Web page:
Disruptors mess up your long-term plans

It's all very well to praise the gig economy but freelancing has no protection and isn't a career

Weeks ago, when my colleague and I were sitting in a cab at a stop light, there was this bizarre moment when our taxi driver, who was an old guy, turned to the driver in the car in the left lane - a young guy - and began to orate at him.

The windows were up so he was speaking to us, basically. His point was that young people should not be zipping around as drivers for Uber or Grab - which he deduced this guy was doing - because there's no future in it.

He started driving a taxi because he was old and out of choices, he said. It's not a career. If you take an office job, you can move up to be a supervisor. If you drive a taxi, what do you move up to?

Part-timers, watch out too because once you get used to the idea of a freewheeling cabby, it's hard to launch yourself back into the nine-to-five.

Our driver laboured that point so much you'd think the young man in the other vehicle was making the mistake of his lifetime.

I tried to point out that the trade-off isn't exactly like that. Becoming an Uber driver helps people who otherwise couldn't afford a brand-new car, and everyone likes to have their own ride, even if the plates read "Lion City Rental".

It's an over-simplification to frame young private car hire drivers' decision-making process as a choice between car and career.

But thinking about it that way for a moment made me question whether having more options in this present renaissance of choice necessarily opens up better paths for us all. Generally, is the gig economy viewed positively or negatively in Singapore?

Someone asked this same question at a post-Budget round- table I sat through in February.

SIM University's Walter Theseira ventured a guess that from a government standpoint, the Uberisation of work is viewed very positively, chiefly because it's rescued them from the problem of what to do with underemployed or unemployed people.

Dr Theseira, who volunteers at Meet-the-People Sessions, said deadpan: "The standard operating procedure for many Members of Parliament is when somebody doesn't have a job, they say, 'Oh, why don't you try driving for Uber or Grab?'

"It's become the new taxi-driving option, except it's more flexible."

Nothing wrong with that - it's a lifeline for many people, like the school-canteen operator I once rode with who signed up with Uber because he needed a car to transport his supplies.

And the 48-year-old currency trader charged with cheating who, as Bloomberg wrote, "became a recluse after he was fired from HSBC and had to work as an Uber... driver, his lawyer said".

Different strokes for different folks.

But here's the serious issue, as Dr Theseira put it: "The gig economy provides a small number of high-value jobs, but it also provides a very large number of low-value jobs - and that may possibly cost the economy more than the value created."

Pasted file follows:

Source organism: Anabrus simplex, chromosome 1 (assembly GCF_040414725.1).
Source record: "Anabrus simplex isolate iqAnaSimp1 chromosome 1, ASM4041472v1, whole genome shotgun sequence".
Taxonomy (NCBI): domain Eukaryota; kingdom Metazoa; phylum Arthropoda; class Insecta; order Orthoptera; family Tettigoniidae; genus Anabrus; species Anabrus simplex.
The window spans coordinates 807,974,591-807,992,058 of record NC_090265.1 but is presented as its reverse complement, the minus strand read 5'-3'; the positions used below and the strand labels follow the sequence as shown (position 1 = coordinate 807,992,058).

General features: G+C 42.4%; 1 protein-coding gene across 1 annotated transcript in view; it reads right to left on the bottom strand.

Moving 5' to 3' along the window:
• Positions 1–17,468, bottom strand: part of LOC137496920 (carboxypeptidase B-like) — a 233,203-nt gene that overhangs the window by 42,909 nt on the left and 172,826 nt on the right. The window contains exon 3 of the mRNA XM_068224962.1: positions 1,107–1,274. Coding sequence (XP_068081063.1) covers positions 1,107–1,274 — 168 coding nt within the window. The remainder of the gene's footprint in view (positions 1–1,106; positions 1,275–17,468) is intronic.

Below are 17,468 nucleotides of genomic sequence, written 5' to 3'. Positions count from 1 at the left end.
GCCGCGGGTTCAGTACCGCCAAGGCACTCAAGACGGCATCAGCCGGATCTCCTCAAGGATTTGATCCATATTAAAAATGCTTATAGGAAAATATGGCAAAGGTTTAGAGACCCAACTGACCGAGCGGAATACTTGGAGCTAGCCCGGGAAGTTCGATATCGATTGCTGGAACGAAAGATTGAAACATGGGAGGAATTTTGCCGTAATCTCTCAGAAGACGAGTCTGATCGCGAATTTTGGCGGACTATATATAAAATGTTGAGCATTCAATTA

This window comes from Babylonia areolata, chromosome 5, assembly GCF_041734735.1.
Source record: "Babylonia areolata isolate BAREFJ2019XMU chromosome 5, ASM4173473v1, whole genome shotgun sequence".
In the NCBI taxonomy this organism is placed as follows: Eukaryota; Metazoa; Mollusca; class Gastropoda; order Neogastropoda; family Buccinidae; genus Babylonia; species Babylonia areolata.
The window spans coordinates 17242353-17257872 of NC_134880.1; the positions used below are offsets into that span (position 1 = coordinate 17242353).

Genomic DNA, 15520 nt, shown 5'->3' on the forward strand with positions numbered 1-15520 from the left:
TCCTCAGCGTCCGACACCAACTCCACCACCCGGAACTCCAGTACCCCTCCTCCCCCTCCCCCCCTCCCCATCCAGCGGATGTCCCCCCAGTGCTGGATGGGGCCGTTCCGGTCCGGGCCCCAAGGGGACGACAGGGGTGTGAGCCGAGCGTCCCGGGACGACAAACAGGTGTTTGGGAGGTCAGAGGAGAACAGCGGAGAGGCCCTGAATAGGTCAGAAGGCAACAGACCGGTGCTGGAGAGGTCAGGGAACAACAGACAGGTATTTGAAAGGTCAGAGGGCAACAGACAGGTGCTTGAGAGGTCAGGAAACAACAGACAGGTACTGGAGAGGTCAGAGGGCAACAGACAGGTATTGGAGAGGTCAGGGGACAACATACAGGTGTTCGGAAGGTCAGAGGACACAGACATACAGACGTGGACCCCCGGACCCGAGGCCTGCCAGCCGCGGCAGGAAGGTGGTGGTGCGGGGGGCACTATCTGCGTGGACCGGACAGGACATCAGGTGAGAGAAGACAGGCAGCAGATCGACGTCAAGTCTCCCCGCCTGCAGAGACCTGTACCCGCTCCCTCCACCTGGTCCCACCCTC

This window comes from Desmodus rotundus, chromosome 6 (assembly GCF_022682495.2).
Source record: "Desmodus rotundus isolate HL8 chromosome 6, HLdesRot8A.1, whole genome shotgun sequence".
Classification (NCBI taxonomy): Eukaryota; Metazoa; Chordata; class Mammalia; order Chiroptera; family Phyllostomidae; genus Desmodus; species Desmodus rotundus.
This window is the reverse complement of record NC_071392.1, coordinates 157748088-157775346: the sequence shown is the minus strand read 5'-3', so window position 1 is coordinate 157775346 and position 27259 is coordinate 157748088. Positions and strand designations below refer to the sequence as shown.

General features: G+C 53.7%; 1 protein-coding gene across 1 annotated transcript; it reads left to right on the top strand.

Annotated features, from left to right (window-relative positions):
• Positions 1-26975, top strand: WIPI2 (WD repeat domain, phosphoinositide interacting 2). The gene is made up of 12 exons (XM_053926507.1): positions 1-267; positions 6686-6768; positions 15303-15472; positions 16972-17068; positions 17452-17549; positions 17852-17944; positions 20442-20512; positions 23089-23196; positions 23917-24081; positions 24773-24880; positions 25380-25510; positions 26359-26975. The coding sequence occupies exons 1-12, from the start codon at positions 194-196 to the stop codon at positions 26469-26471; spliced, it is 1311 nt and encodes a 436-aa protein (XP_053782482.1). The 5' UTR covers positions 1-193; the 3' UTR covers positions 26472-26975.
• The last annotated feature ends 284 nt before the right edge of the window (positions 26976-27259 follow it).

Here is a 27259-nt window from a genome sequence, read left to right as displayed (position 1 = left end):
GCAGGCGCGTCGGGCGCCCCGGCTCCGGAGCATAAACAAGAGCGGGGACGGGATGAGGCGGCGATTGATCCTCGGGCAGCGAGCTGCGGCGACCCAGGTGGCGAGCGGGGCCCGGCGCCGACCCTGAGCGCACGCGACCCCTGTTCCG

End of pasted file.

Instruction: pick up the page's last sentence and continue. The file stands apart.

Many of the Uber drivers I've met don't look older than 30, which is the minimum age a Singaporean must be to apply for a taxi licence. It's sort of an unspoken rule that when you hop into an Uber, you don't say: "Hello, uncle."

To drive for Uber or Grab, the minimum age is 21.

Before these operators arrived in Singapore, the taxi industry used to be closed to younger people.

The ring-fencing probably helped to nudge them towards more productive roles that could give them a higher income trajectory in the long term - something that part-time work and so-called gig-economy jobs cannot guarantee.

So even as we look to the "disruptors" for more creative wisdom to live by, it's worth noting that part of Uber's success is also made possible by ordinary regulatory liberalisation, which is not such a bold feat.

Singapore's is still a fledgling gig economy, and only time will tell who are its winners and losers.

The top people at Grab and Uber are not freelancers. I don't plan to be a gig worker, if I can help it.

Most people are familiar with the perils of falling outside formal employment law and the social security argument. These issues are part of the discourse because it's fair game to lobby employers to internalise these costs.

What's discussed less often are the very personal implications that the Government cannot possibly assist you with.

These include your income trajectory, or the perceptions you will have to fight against when the recruiter frowns at the two-year experience gap in your resume which was your capitulation to the call of "self-employment" and "flexi-work hours" .

In the long term, the flexibility you really want to have is career flexibility. We have it to begin with, when we are young.

The challenge is what you do with it. And that's partly about being honest with your ambition and sticking with it, vague though it may seem now.

I agree it's hard to set and keep long-term goals. What I try to do is keep things simple. No need to see your whole life in 10 years but make it a habit to think ahead, two steps ahead in the decisions you make.

I also try to sharpen my reasoning and decision-making skills by reading widely, keeping myself informed and learning to take positions on various issues.

Forming opinions and taking sides in a grey world trains me to articulate my thoughts, and move towards self-knowledge.

With clarity, we won't be easily waylaid by other people's notions or dazzled silly by burgeoning choice.

A version of this article appeared in the print edition of The Sunday Times on April 09, 2017, with the headline 'Disruptors mess up your long-term plans'. Print Edition | Subscribe